Make the Holidays Work for Everyone
Statistics released by the U.S. Census Bureau in 2015 revealed that there were over 32 million remarried couples in the United States and that almost 22 million of those remarriages involved children. Unless there has been a dramatic shift in marriage dynamics over the last three years, this means that right now there are millions of Americans scratching their heads as they puzzle over the following question:
How are we going to make this whole blended-family holiday thing work ?
Every family has its own special way of doing the holidays, and there’s a surprising amount of variation in things that most people take for granted. From big picture concerns such as where Thanksgiving is going to take place to small details like who sits where at Christmas dinner, the holiday season for blended families can be daunting and overwhelming. The good news in the statistics is that with the millions of blended families out there, it stands to reason that whatever challenges your particular family blend is offering you this year, the chances are that some family somewhere has successfully faced those challenges before. So if you’re feeling a bit behind the eight-ball about the situation, take heart: you don’t have to reinvent the wheel.
Five Holiday Tips for Blended Families
The following tips are meant to help blended families have an easier time during the holidays. This list is by no means comprehensive, but everything below is tried and true, and proven over time to be effective. Let these ideas remind you of what you already know: the holidays are about family, friends, good cheer, positive values and creating memories that last.
1. Kids First.
Get the whole family together and talk about what everyone wants and expects from the holidays, especially the kids. Sometimes adults agonize unnecessarily over things—and a simple word from the kids can make all that anxiety go away or bring up things adults hadn’t considered. Either way, including kids when planning the holiday season will give them ownership of the events and a sense of importance in the family, and you never know: they might just solve everything for you.
2. Respect Traditions.
Some families have Thanksgiving dinner at 2:00 pm, and some have it at 4:00 pm. Some families exchange presents on Christmas Eve, while others exchange presents first thing Christmas morning. To almost everyone, the way they grew up doing it feels like the right way to do it. When planning out the details, keep this in your thoughts and be mindful that everyone has their own idea of how the holidays should go and no one way is more right than another.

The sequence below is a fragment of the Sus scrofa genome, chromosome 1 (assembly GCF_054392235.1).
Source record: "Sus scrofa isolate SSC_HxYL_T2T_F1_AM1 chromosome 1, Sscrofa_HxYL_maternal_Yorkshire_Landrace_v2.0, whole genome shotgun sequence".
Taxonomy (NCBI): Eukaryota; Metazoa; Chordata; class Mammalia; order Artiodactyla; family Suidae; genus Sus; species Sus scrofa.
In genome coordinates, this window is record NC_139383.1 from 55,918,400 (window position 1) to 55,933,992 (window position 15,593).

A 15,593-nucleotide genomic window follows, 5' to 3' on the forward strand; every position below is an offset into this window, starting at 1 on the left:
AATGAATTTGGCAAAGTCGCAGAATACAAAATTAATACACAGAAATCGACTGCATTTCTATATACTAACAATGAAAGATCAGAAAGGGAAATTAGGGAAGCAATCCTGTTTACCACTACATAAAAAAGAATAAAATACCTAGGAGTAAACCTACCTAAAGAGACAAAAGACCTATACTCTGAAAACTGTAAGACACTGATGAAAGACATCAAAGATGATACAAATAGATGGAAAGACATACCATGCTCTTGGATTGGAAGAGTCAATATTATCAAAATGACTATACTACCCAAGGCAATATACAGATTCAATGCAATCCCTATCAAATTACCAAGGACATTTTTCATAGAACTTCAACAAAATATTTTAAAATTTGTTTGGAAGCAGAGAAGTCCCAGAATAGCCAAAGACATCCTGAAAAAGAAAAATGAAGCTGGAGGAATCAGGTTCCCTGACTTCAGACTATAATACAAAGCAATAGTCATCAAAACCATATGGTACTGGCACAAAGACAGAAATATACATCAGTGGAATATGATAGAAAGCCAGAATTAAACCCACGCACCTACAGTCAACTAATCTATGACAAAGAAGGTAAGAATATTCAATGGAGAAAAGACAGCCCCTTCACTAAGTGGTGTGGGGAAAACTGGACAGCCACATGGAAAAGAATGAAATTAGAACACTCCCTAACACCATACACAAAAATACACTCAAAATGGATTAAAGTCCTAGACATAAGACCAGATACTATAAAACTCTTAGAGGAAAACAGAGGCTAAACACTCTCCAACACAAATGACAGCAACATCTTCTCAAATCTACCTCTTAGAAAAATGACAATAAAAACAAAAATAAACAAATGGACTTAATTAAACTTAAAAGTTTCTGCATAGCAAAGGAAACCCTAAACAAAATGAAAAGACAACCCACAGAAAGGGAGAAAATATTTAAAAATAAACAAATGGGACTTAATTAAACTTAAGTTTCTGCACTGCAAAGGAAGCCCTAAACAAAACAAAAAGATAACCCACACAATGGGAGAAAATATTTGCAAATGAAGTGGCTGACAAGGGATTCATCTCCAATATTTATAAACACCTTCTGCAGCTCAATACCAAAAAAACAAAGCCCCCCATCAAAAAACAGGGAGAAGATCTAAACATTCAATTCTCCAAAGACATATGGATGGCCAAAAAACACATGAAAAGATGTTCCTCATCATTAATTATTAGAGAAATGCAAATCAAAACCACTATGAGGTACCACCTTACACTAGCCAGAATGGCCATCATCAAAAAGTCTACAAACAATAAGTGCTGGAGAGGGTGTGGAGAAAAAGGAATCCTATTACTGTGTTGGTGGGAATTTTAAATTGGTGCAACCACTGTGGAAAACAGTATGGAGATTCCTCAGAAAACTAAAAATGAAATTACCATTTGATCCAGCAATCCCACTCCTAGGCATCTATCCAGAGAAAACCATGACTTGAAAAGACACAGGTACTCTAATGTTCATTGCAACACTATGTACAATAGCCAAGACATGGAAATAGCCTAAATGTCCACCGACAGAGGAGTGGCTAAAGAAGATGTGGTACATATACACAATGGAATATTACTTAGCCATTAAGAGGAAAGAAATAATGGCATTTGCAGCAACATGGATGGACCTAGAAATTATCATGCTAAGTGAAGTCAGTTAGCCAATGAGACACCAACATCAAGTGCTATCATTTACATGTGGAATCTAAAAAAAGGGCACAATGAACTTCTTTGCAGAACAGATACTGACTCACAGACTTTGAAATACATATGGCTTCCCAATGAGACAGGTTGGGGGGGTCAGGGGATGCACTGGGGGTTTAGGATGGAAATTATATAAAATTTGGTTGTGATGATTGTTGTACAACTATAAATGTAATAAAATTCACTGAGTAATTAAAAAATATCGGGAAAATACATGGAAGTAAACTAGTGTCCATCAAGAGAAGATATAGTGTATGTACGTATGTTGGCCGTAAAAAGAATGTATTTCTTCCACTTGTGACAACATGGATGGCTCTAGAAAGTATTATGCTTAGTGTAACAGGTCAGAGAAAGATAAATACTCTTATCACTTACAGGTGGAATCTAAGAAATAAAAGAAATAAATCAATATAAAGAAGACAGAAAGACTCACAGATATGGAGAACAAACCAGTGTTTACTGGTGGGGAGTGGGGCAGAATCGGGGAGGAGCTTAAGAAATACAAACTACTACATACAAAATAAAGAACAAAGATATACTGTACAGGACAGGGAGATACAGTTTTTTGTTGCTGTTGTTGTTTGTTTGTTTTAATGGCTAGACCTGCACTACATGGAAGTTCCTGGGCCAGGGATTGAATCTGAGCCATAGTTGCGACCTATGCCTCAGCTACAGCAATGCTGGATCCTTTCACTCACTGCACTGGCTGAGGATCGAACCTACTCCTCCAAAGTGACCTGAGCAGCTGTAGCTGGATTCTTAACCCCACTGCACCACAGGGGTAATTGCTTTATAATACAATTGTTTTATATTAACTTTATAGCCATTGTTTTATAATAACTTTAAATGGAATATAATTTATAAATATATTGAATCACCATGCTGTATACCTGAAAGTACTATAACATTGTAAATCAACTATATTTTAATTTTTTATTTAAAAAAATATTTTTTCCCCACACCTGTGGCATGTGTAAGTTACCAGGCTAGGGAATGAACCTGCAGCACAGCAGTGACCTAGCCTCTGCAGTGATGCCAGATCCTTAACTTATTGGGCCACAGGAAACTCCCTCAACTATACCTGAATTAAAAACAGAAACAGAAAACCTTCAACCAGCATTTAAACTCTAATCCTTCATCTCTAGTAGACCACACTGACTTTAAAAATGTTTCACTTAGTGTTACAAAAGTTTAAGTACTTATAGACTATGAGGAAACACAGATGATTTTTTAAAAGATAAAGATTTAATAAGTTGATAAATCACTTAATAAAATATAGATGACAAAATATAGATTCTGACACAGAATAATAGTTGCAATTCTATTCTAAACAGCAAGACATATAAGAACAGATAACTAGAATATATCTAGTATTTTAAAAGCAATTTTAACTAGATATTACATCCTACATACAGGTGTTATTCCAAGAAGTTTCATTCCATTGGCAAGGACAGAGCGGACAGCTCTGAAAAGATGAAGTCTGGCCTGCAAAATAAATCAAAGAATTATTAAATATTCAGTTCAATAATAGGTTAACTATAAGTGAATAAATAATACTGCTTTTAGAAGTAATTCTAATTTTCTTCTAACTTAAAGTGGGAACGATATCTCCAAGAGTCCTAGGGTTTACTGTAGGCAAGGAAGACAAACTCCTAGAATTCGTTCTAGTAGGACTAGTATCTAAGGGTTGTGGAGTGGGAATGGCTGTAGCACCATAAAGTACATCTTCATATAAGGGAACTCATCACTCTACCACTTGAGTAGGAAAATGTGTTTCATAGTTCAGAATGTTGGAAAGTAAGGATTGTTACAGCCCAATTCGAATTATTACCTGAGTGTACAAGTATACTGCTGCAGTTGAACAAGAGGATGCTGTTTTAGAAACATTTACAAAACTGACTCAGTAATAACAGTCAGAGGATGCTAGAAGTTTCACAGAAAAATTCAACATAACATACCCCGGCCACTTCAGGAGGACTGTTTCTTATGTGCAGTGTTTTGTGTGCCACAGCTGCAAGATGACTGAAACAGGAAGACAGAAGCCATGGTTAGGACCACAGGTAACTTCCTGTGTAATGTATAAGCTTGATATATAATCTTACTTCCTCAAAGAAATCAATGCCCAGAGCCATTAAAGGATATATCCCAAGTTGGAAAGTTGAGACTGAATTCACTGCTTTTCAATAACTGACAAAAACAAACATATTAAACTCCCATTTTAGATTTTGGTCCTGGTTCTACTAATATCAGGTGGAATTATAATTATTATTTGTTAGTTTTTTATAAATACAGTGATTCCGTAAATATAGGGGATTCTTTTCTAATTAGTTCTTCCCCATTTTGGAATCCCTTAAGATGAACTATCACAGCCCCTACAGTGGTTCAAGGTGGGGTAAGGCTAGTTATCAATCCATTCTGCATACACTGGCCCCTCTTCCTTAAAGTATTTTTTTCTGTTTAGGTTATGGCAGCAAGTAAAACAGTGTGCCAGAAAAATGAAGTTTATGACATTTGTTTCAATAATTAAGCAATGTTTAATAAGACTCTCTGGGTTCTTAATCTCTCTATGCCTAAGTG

3. Plan Ahead and Communicate Clearly.
Even though it might seem a little nuts to plan out all the holidays way ahead of time, it’s a really good idea to sit down with your new spouse and your ex-spouse (probably not at the same time) and plan out the entire year of holidays all at once. This way there will be no surprises and everyone will know ahead of time what to expect. You don’t have to hold on to the plan with white knuckles, but having a plan in place can reduce tension for everyone involved.
4. Do Something New.
When combining families, it’s important to recognize that you’re creating a brand new family unit, not just connecting two separate entities with magic glue. Be creative, and think of fun and possibly silly things to do on the holidays: go to a diner for desert on Thanksgiving or go see a movie the day before Christmas. On a more serious note, another great holiday activity for families is to volunteer at a soup kitchen or homeless shelter.
5. Be Flexible.
Like Elsa in Frozen: “Let it Go.” Sometimes making things work means compromising and giving up something that might feel important in order to keep everyone happy. If you find yourself getting worked up about a particular detail related to the holidays, take a step back and ask yourself the classic question that applies so often to parenting and divorce: “Is this battle worth fighting?”
Lead by Example and the Kids Will Follow
At the end of the day, after washing all the dishes and stuffing all that wrapping paper in garbage bags and getting it out to the curb, only one thing really matters. That thing? You created a meaningful and lasting holiday experience for your kids.
For parents in blended families, this reminder might feel like a little bit of pressure. But you can relieve that pressure by remembering that kids add meaning to everything and anything that happens. They also find value and fun in the most unexpected places. When kids see adults commit fully and honestly to holiday rituals and watch them working proactively with one another to create a positive, loving and caring atmosphere, that’s what they’ll take forward into their lives.
They’ll remember the example set by their parents, whether they’re biological parents or step-parents. And someday, they’ll know how to pass these values on to the people most dear to them.